Monday, May 02, 2016

Why Should NASCAR Have A Yellow Line Rule?

NASCAR's yellow line rule for Daytona and Talladega - where passing below the line is ruled illegal - has been in place since the Winston 500 of 2001, when NASCAR implemented it following the Busch Series 300 and a loud protest by Jimmy Spencer.

At least that's the "official" version; the more underground explanation is it was a bone tossed to drivers amid a rumored mass park-out in the 500 to protest NASCAR's roof blade aero package; said parkout never happened.

But the question remains - is it really wise to have a yellow-line rule?

Tony Stewart passes several cars below the yellow line at the start of the final lap

After getting drafted back to about 13th in the 1996 Daytona 500 we see Dale Earnhardt passing in what would be today declared below the yellow line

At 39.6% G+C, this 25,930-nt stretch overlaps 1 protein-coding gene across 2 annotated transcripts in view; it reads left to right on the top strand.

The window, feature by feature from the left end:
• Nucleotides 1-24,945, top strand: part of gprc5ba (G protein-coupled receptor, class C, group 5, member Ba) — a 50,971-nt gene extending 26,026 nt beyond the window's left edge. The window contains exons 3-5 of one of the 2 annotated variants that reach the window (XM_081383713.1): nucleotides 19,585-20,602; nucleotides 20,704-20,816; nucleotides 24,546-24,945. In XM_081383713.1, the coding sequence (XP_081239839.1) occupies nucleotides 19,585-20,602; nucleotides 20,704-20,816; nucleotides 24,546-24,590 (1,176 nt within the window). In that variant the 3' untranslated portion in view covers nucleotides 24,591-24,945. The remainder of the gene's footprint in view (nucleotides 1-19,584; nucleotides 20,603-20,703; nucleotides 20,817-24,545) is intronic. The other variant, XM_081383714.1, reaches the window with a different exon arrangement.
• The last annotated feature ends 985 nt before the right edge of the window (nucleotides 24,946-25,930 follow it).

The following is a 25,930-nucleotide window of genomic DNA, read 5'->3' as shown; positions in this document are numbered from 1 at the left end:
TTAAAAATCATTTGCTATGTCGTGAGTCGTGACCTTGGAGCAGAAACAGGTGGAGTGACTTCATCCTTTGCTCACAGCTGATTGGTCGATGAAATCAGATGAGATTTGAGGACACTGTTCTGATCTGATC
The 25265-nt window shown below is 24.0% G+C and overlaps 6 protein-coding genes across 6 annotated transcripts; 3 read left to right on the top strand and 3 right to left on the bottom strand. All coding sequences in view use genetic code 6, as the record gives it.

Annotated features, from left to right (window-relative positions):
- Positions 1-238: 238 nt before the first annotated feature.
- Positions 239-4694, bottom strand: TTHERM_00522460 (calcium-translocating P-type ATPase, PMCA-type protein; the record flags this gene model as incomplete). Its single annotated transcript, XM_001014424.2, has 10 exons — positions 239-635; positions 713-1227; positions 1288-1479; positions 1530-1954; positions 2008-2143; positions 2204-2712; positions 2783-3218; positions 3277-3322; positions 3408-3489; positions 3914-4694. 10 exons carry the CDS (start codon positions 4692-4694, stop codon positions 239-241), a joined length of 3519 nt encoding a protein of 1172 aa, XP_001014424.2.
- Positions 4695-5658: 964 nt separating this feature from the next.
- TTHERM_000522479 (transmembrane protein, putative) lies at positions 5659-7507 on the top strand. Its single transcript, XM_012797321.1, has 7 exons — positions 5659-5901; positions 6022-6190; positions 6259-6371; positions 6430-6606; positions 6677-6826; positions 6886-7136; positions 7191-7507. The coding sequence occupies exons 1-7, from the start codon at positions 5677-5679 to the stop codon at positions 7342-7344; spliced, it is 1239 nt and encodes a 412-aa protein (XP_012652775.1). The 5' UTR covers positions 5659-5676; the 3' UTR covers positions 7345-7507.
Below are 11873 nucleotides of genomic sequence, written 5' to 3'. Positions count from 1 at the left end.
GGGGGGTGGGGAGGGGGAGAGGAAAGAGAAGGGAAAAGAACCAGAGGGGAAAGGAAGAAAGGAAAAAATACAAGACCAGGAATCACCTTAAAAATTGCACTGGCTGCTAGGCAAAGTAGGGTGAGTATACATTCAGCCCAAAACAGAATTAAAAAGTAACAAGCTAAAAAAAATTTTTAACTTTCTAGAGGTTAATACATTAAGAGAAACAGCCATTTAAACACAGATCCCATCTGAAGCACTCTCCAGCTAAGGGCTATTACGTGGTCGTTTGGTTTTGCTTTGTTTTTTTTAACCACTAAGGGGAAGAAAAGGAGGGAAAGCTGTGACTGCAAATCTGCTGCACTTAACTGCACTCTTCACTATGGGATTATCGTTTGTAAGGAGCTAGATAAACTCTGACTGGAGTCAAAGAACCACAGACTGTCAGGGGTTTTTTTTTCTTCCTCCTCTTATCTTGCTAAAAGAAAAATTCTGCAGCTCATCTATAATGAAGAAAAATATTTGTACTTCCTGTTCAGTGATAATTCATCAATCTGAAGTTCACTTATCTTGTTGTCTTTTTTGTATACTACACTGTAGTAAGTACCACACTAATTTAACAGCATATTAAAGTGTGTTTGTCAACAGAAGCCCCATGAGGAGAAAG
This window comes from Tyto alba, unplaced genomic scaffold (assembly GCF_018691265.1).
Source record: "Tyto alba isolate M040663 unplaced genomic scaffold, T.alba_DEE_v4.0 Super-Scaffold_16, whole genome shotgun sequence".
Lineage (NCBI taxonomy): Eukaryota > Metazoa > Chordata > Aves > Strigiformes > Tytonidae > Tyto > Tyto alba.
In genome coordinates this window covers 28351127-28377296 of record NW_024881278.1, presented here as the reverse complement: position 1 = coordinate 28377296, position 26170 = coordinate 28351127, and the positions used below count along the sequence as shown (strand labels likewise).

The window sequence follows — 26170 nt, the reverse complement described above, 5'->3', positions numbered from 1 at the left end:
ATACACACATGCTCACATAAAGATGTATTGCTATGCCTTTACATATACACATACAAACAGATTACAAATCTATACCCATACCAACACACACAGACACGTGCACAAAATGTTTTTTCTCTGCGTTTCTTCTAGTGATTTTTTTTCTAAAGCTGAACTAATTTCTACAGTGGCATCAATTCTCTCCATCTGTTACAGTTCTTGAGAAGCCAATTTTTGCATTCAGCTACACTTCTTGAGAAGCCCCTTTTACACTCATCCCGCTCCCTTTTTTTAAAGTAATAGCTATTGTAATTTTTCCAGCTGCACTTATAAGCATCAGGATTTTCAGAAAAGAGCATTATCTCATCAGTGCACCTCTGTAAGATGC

When Earnhardt and Ernie Irvan battle side by side for the lead Terry Labonte blows past them both by diving below what today is the yellow line

The wild finish to the 1999 Daytona 500 saw plenty of passing below what is today the yellow line

Then there is the most famous example - Junior passing on the apron of Turn Three in 2003

As seen in these examples and also by such dubious yellow-line penalties as Tony Stewart in 2001 (Firecracker 400) and Regan Smith in the 2008 Diehard 500, one has to dispute the sagacity of having a yellow line rule - one is hard pressed to see where it serves any purpose.

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